See a list of winners and finalists, including BuzzFeed's first Pulitzer citation: Chris Hamby of BuzzFeed News as a finalist in International Reporting, for an exposé of a dispute-settlement process used by multinational corporations.
Dominating the front page of today's N.Y. Times, "A Mighty City Trembles at a Global Crossroad: With Britain Leaving Europe, Can London Remain a Capital of the World," by Sarah Lyall:
"Modern London thrives on the idea that one city can be a global melting pot, a global trading house, a global media machine and a place where everyone tolerates everyone else, mostly. The thought is that being connected to the rest of the world is something to celebrate. But what happens to London when that idea unexpectedly falls away?"
Catching up on the French election, two Sundays from now ... Bloomberg posts a page of graphics:
"Leftist maverick Jean-Luc Melenchon continues to move up in the polls, turning the April 23 contest into a four-person race. Political newcomer Emmanuel Macron, who is jockeying with far-right Marine Le Pen of the National Front for first place, has heightened his attacks. Socialist Benoit Hamon is in the rear among the five main candidates. The top two will go into the May 7 runoff." Polls suggest Le Pen loses a runoff because supporters of other candidate coalesce against her.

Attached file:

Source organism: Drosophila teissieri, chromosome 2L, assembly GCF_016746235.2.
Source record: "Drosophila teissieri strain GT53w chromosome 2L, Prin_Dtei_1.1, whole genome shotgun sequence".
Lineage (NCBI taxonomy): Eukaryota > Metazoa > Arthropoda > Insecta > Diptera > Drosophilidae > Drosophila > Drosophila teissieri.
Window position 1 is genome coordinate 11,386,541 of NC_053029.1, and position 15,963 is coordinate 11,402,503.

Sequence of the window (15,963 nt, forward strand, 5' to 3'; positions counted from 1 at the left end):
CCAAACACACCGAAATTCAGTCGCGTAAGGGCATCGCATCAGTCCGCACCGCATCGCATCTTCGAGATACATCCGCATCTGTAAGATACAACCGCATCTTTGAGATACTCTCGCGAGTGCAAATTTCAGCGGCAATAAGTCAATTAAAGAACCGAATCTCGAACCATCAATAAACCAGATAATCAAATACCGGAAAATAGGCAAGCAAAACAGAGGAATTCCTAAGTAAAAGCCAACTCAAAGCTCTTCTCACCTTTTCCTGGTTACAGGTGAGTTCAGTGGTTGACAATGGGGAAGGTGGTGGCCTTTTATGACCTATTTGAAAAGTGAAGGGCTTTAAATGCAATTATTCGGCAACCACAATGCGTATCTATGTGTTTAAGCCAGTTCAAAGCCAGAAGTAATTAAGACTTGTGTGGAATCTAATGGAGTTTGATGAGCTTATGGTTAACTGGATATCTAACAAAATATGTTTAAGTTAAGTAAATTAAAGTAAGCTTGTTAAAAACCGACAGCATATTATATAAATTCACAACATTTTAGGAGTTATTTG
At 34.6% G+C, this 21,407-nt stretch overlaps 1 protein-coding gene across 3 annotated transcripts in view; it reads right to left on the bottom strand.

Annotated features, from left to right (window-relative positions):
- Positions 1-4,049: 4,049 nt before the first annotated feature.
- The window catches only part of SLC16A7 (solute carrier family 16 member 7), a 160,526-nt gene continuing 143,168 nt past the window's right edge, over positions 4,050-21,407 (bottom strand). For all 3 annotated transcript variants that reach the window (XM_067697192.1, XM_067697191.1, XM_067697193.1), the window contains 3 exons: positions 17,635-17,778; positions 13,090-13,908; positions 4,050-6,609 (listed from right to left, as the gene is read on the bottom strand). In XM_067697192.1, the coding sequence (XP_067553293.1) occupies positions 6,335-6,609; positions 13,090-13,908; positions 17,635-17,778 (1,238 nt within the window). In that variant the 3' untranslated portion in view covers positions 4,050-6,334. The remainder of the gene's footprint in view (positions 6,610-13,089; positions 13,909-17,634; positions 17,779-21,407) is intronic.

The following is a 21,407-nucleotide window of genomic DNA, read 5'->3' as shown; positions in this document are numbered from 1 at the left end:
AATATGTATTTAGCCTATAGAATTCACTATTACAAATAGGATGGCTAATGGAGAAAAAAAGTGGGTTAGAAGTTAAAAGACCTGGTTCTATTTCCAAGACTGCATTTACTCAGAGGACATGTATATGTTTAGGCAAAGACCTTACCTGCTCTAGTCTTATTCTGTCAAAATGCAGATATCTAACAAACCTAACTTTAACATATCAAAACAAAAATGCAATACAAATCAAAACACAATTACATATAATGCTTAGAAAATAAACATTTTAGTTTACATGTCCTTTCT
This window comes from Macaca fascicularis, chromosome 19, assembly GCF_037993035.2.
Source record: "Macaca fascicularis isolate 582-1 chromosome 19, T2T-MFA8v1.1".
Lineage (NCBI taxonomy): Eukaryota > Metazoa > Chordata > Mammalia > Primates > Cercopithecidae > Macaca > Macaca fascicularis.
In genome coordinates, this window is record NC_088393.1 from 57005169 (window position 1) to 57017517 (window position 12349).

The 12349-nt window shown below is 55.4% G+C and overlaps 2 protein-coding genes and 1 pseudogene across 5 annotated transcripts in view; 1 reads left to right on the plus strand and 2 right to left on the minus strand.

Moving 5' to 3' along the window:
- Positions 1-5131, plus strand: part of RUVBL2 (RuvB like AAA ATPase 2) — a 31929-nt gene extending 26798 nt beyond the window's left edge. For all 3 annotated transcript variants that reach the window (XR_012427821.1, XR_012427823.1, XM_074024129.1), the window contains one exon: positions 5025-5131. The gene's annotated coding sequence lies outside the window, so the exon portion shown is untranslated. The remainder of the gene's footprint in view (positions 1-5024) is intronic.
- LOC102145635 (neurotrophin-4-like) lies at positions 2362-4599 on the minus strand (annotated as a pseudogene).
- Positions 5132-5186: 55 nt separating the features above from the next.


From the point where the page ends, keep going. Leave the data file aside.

Viral video ... Australian newscaster is seen looking startled as she suddenly realizes the camera has returned to her after a prerecorded package: "Now to sport ... "